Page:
LGBTQ+ people experience health disparities. Barriers to care cause us to be less likely to get medical care; and mean we're more likely to have compromised health in general. Health disparities magnify the impact COVID-19 could have on us.
These are among factors that can increase our risk:
- COVID-19 is a respiratory illness, and LGBTQ+ people smoke tobacco at much higher rates than our heterosexual cisgender peers.
- LGBTQ+ people experience higher rates of HIV and of cancer. This means more of us may have weakened immune systems that can make us more vulnerable to COVID-19.
- LGBTQ+ people regularly experience discrimination and lack of cultural competence when seeking health care. As a result, many avoid or delay seeking health care even in emergency situations.
Our amazing and diverse community also includes over 3 million LGBTQ+ elders here in the US alone. Our LGBTQ+ elders are less likely than other older folks to use health and wellness services like meal programs and senior centers due to anti-LGBTQ+ discrimination and harassment. Since this virus affects older people more severely, this a serious issue for our community.
Are there any special precautions that LGBTQ+ people should take?
LGBTQ+ individuals who have cancer, smoke, are HIV+, are over 65 years old, or who have another health condition should take additional steps to reduce the risk of infection. Anyone who interacts with folks in these categories - that's everybody! - should also take these additional steps:
- Wash your hands frequently.
- Reduce the number of times you touch your face.
- Disinfect high touch areas regularly like doorknobs, light switches, phones and computer keyboards.
- Stay home when you are sick.
- Stay away from sick people.
- Avoid large gatherings.
- Smokers can get free cessation services by calling or visiting 1-800-QUIT NOW.
As LGBTQ+ people, we are far too familiar with discrimination and stigma - and with epidemics. We urge everyone involved in the response to COVID-19 - including treatment, education, and media coverage - to take steps to ensure LGBTQ+ communities are equitably served.
What can you do?
- Appropriately serving our communities could include:
- For student journalists, be aware of and include the risks facing individuals with chronic illness, a weakened immune system or who use tobacco, in your media coverage. Similarly, help stop the spread of fear and misinformation by acknowledging and addressing racism, xenophobia and bias directed at Asian and Asian American people and communities.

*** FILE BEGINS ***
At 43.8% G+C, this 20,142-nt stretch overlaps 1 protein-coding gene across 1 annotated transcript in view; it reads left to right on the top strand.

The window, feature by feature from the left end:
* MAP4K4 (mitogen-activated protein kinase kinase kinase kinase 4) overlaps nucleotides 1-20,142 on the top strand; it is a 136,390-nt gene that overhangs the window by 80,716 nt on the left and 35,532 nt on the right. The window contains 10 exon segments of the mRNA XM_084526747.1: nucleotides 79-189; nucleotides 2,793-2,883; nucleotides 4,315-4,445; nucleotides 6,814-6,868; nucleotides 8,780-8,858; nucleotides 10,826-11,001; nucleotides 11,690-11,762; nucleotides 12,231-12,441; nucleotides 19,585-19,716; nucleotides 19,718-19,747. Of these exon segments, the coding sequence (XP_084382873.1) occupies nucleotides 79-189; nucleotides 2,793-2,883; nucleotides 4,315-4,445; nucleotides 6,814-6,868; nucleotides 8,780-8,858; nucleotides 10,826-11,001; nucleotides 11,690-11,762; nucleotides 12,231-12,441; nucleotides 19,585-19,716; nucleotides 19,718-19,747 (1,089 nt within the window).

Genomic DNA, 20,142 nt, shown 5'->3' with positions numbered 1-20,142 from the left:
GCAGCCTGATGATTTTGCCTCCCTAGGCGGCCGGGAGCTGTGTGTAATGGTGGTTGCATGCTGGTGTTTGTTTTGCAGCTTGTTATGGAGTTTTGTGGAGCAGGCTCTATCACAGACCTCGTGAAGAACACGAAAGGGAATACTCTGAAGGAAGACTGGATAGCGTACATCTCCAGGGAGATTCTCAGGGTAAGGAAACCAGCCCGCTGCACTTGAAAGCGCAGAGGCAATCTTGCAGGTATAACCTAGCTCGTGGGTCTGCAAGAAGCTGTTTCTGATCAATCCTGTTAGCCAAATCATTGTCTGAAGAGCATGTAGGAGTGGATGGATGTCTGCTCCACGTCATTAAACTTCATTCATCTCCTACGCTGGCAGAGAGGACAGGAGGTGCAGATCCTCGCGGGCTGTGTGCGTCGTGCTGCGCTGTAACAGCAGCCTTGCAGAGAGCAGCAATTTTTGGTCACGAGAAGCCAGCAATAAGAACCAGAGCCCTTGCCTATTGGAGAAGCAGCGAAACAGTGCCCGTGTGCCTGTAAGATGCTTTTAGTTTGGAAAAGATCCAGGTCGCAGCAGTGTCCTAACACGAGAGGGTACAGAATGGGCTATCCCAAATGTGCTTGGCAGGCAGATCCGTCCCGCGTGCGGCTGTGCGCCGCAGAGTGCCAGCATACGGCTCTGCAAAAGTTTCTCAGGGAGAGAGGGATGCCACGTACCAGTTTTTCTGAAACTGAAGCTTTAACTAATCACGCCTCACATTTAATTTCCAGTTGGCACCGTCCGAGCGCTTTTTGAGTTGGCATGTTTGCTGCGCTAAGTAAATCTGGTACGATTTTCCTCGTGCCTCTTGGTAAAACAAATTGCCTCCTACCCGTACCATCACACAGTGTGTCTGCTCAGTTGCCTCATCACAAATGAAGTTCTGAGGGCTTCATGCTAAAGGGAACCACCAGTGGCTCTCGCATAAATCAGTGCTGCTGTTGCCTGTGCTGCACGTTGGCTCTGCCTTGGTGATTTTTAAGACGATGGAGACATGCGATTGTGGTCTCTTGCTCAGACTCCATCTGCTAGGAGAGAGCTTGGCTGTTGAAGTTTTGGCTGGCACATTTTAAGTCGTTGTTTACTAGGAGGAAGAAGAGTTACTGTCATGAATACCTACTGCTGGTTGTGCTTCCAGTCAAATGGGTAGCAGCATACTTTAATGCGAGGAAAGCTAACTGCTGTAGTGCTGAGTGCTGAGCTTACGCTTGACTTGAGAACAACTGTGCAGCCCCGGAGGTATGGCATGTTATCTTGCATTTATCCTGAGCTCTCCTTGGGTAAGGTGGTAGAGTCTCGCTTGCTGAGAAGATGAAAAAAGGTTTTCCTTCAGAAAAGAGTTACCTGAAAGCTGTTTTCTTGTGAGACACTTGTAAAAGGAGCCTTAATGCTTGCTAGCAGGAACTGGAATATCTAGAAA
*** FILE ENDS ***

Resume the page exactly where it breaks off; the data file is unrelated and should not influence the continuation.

- For students in health promotion and education, make sure health messaging includes information specifically inclusive of communities at more risk, including LGBTQ+ communities. For example, including imagery of LGBTQ+ people and LGBTQ+ symbols in graphics and educational resources. Help health providers and organizations partner with LGBTQ+ community-based organizations and LGBTQ+ community leaders to get messaging out through channels we trust.
- For students in health professions, help identify welcoming providers and help LGBTQ+ people find them, if they need medical attention. Understand how to provide equal, respectful and safe care to everyone regardless of their race, ethnicity, actual or perceived sexual orientation, gender identity and expression, ability, age, national origin, or immigration status.
- For students studying grant writing, public policy, business and finance, consider and assist in funding efforts for community health and social service resources that are distributed in ways that account for the additional burden anticipated by LGBTQ+ health centers and LGBTQ+ welcoming providers and services.
- For students in research methods and in epidemiology, learn ways to create surveillance efforts that respectfully and accurately capture sexual orientation and gender identity as part of routine demographic data collection.
- For everyone:
- Be sure to help LGBTQ+ health and community leaders, along with all health care providers and community leaders, get timely and accurate information to share with our communities.
- Be aware of and center the most vulnerable members of our LGBTQ+ communities: our elders, Black and brown transgender, nonbinary and gender nonconforming people, bi people, people who are incarcerated or detained, people who are undocumented. Know and practice how to act in solidarity in everyday interactions, and within your area of study. Learn more about why Black LGBTQ/SGL people should be concerned, from the National Black Justice Coalition.
- Asian and Asian American communities are being heavily impacted by racism, xenophobia, misinformation and hate. Know and practice how to act in solidarity in everyday interactions, and within your area of study.
Let's learn from history and not allow any community or individual to be disproportionately affected or stigmatized by a virus.